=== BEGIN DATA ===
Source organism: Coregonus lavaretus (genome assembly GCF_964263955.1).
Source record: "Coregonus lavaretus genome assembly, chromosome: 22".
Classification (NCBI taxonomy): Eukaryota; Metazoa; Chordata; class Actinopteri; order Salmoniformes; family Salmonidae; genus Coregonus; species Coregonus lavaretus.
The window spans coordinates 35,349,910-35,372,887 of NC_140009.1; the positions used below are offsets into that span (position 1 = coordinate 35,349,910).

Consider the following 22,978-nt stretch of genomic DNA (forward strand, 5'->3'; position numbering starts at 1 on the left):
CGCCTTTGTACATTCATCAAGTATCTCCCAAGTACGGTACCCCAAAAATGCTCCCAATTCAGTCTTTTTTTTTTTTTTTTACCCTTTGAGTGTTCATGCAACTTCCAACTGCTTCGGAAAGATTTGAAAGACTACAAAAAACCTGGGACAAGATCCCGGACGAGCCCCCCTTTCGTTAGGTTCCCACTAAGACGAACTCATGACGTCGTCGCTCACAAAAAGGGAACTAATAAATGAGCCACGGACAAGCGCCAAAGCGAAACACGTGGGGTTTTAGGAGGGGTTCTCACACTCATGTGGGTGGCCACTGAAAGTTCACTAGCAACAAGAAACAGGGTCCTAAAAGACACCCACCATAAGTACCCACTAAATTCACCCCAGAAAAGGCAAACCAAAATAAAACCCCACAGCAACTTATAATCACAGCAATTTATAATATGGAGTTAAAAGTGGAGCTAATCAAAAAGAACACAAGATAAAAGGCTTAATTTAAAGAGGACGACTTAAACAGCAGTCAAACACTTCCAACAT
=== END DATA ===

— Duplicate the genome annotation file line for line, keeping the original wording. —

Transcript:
Source organism: Coregonus lavaretus (genome assembly GCF_964263955.1).
Source record: "Coregonus lavaretus genome assembly, chromosome: 22".
Classification (NCBI taxonomy): Eukaryota; Metazoa; Chordata; class Actinopteri; order Salmoniformes; family Salmonidae; genus Coregonus; species Coregonus lavaretus.
The window spans coordinates 35,349,910-35,372,887 of NC_140009.1; the positions used below are offsets into that span (position 1 = coordinate 35,349,910).

Consider the following 22,978-nt stretch of genomic DNA (forward strand, 5'->3'; position numbering starts at 1 on the left):
CGCCTTTGTACATTCATCAAGTATCTCCCAAGTACGGTACCCCAAAAATGCTCCCAATTCAGTCTTTTTTTTTTTTTTTTACCCTTTGAGTGTTCATGCAACTTCCAACTGCTTCGGAAAGATTTGAAAGACTACAAAAAACCTGGGACAAGATCCCGGACGAGCCCCCCTTTCGTTAGGTTCCCACTAAGACGAACTCATGACGTCGTCGCTCACAAAAAGGGAACTAATAAATGAGCCACGGACAAGCGCCAAAGCGAAACACGTGGGGTTTTAGGAGGGGTTCTCACACTCATGTGGGTGGCCACTGAAAGTTCACTAGCAACAAGAAACAGGGTCCTAAAAGACACCCACCATAAGTACCCACTAAATTCACCCCAGAAAAGGCAAACCAAAATAAAACCCCACAGCAACTTATAATCACAGCAATTTATAATATGGAGTTAAAAGTGGAGCTAATCAAAAAGAACACAAGATAAAAGGCTTAATTTAAAGAGGACGACTTAAACAGCAGTCAAACACTTCCAACAT